I step out of the dark bathroom. (Really, the light is out and we’re around 26,000 feet—pretty certain it’s the even numbers if you’re flying West.) Wandering back to my seat, I see multiple people using electronic devices, including one gentleman who is listening to an album of Iggy Pop’s. I know this because his screen shows a huge picture of the man.
I sit down and start reading on my phone’s Kindle app. I have accidentally purchased—one-click can be an evil thing on a mobile device—Is the Internet Changing the Way You Think?, which was on Brad DeLong’s reading list for this year’s Kauffman Conference. I read an article that tells me that the Internet is bad for thinking, and the next one is by Paul Kedrosky, who claims he’s not certain he has Big, Deep Thoughts anyway. And I get to this:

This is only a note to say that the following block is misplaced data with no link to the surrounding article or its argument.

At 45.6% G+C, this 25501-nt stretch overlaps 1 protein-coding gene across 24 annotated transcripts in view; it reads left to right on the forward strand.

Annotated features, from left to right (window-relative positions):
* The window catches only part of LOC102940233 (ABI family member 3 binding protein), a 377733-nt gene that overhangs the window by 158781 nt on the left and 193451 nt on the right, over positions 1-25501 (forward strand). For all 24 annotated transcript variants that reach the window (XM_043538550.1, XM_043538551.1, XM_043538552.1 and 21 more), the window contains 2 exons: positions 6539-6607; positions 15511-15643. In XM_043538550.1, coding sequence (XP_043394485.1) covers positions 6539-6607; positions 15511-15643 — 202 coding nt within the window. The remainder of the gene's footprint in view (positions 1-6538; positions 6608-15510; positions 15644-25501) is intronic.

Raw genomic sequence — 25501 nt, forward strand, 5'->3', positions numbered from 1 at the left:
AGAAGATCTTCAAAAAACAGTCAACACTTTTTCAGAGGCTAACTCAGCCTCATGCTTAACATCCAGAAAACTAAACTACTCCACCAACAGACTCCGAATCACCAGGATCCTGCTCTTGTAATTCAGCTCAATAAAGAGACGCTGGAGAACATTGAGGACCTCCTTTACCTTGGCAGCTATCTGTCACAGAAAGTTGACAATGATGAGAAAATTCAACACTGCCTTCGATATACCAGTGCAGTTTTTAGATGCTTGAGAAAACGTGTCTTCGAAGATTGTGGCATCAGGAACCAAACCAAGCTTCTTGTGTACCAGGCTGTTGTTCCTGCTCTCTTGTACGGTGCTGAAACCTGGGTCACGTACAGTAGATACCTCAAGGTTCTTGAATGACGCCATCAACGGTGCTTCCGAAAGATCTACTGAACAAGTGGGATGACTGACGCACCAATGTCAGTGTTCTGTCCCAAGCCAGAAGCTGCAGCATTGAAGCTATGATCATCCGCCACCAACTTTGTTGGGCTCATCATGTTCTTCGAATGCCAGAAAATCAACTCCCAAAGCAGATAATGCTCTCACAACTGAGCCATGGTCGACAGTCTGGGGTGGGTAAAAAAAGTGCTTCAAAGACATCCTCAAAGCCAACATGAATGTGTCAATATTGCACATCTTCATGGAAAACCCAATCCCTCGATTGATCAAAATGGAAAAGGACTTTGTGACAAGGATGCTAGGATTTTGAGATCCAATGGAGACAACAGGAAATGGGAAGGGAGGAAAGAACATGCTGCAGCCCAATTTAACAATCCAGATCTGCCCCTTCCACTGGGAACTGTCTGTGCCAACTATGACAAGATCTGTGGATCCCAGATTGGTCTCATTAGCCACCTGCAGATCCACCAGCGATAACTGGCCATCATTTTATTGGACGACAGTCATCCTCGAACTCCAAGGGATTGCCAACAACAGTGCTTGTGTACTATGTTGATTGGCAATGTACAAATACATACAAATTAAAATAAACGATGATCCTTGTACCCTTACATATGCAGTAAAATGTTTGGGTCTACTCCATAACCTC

[Disconnecting from the web] seems, instead, a public exercise in macho symbolism—like Iggy Pop carving something in his chest, a way of bloodily demonstrating that you’re different…
and realise that either seeking patterns in coincidence is a greater time-waster than the Internet will ever be, or it really is James Osterberg’s world and we’re just borrowing it.
Somewhere, Stiv Bators is laughing his ass off.